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NISAR satellite to map Himalayas’ seismic zones

Published: 20th Apr, 2023


NISAR satellite is going to map the most earthquake-prone regions in the Himalayas with unprecedented regularity and aims to build an advance warning system of land subsidence and earthquakes.

NISAR satellite was jointly developed by the Indian Space Research Organisation (ISRO) and the National Aeronautics and Space Administration (NASA) of the U.S.

NISAR is expected to be launched in January 2024 from Satish Dhawan Space Centre into a near-polar orbit.

About the map:

  • Need of the initiative: A large section of the Himalayan region falls in Zone V, implying the highest risk of strong earthquakes.


Strain refers to the deformation that occurs in rocks when it is under pressure from other rocks, usually due to movements of continental plates that are sliding, colliding, or subducting against each other. The Indian Plate, for instance, collided into the Eurasian plate forming the Himalayas and continues to incrementally push it upwards.

  • The NISAR satellite will use two frequency bands: the L-band and S-band to image the Himalayan region.
  • The geoscience community can use this to determine how strain is building up in various parts of the Himalayas.
  • These two frequency bands will together provide high-resolution, all-weather data from the satellite that is expected to follow a sun-synchronous orbit and will be launched in January 2024.

About NISAR:

  • NISAR stands for NASA-ISRO Synthetic Aperture Radar.
  • It is an Earth observation satellite.
  • The 2,800 kilograms satellite consists of both L-band and S-band synthetic aperture radar (SAR) instruments, which makes it a dual-frequency imaging radar satellite.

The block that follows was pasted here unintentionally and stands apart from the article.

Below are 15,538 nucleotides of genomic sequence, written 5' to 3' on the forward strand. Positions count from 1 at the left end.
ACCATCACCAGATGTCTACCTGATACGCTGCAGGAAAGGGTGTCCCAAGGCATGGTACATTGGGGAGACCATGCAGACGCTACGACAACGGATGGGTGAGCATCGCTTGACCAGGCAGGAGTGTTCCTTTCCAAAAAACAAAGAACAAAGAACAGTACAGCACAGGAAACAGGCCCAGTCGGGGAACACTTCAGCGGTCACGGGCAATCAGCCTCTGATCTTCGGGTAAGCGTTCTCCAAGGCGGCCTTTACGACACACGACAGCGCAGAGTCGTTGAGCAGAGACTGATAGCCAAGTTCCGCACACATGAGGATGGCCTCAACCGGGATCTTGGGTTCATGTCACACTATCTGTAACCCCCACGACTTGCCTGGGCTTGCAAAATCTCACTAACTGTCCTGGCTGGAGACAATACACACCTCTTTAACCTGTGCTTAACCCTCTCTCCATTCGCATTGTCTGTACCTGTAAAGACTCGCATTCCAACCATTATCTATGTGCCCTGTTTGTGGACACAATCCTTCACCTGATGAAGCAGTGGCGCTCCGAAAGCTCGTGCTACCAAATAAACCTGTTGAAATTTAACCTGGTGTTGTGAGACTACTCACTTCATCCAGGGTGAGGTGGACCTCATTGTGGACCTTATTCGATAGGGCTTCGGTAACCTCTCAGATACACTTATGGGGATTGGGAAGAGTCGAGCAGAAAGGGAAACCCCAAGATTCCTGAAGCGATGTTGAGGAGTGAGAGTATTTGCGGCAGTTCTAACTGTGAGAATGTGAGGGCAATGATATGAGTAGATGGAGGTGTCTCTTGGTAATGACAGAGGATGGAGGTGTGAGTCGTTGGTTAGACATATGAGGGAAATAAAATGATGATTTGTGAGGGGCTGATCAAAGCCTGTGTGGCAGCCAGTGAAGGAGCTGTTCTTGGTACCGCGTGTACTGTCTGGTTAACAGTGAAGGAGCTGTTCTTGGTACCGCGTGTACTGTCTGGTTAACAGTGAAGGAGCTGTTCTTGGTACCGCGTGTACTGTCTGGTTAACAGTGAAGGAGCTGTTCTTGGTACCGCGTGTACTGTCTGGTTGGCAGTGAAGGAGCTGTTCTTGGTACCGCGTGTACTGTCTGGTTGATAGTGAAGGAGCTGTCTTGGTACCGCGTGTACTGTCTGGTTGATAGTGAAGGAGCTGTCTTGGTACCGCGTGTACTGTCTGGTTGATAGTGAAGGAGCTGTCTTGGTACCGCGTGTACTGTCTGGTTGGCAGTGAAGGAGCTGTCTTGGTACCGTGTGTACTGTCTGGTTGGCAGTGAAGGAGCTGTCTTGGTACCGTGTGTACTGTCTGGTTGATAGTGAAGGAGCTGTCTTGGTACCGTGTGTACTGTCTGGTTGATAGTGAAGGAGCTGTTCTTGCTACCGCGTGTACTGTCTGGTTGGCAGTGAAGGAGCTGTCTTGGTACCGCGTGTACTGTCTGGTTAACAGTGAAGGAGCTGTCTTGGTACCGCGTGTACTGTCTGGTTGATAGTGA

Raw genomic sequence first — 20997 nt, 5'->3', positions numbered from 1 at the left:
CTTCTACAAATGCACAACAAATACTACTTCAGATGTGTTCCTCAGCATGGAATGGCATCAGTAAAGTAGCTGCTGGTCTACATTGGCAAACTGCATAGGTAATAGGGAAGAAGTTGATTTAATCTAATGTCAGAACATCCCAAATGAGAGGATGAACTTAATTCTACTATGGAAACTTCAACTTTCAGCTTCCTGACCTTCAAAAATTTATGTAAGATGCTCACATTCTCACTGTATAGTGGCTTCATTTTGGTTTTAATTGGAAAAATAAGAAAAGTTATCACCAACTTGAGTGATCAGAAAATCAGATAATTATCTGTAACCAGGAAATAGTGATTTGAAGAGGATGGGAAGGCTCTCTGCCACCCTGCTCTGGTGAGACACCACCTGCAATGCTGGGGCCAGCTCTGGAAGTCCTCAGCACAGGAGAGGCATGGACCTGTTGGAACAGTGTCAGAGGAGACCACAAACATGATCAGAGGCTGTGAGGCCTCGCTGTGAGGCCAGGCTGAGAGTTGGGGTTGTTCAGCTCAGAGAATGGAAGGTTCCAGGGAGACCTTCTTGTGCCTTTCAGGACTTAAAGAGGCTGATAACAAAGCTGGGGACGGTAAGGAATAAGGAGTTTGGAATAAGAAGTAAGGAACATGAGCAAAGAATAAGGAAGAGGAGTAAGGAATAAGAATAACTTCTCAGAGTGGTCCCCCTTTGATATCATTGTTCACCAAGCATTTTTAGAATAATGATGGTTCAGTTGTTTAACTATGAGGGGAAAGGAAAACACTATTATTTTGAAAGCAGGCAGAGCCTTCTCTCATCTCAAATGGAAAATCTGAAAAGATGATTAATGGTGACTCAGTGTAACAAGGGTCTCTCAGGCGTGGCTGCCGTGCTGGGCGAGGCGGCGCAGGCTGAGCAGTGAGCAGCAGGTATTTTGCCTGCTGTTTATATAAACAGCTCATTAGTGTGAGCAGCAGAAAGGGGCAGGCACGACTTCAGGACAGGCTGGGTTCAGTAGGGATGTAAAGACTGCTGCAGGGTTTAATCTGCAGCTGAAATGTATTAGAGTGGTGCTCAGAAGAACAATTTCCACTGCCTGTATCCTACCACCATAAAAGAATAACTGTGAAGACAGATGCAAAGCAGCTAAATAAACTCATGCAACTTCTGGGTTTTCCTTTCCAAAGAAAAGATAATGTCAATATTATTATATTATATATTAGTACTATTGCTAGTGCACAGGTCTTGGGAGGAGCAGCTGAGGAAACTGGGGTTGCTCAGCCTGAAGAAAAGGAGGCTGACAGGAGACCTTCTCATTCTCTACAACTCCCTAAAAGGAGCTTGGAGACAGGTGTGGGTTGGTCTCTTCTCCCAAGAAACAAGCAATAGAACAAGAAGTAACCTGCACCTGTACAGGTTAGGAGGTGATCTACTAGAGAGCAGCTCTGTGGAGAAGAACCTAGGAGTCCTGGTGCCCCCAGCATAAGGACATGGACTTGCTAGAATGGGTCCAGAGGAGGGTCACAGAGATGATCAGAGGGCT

• NASA has provided the L-band radar, GPS, a high-capacity solid-state recorder to store data, and a payload data subsystem.
  • And the ISRO has provided the S-band radar, the GSLV launch system and spacecraft.
  • Another important component of the satellite is its large 39-foot stationary antenna reflector
  • It is made of a gold-plated wire mesh, the reflector will be used to focus the radar signals emitted and received by the upward-facing feed on the instrument structure.

Emergence of Himalayas:

  • About 225 million years ago, India was a large island still situated off the Australian coast, and a vast ocean (called Tethys Sea) separated India from the Asian continent.
  • When Pangaea broke apart about 200 million years ago, India began to forge northward.
  • By studying the history -- and ultimately the closing-- of the Tethys, scientists have reconstructed India's northward journey.
  • About 80 million years ago, India was located roughly 6,400 km south of the Asian continent, moving northward at a rate of about 9 m a century.
  • When India rammed into Asia about 40 to 50 million years ago, its northward advance slowed by about half.
  • The collision and associated decrease in the rate of plate movement are interpreted to mark the beginning of the rapid uplift of the Himalayas.

Himalayas and vulnerability:

  • The Himalaya is a fragile mountain range that is still rising as the Indian plate continues to push into the Asian plate.
  • The mountains are mainly the shale upwelling of the sea, which makes them quite unstable.
  • In fact, they are largely held together by the forests that they support.


  • Extreme weather events - With the consequent loss of forest cover and extreme weather events (the 2013 Kedarnath flood), catastrophes have occurred at a steady beat in all of Uttarakhand.
  • Soil and water degradation - The local soil and water have been degraded.
  • Decline in natural springs - The number of natural mineral water springs is declining.
  • Increasing landslides - The number of landslides is also shooting up.

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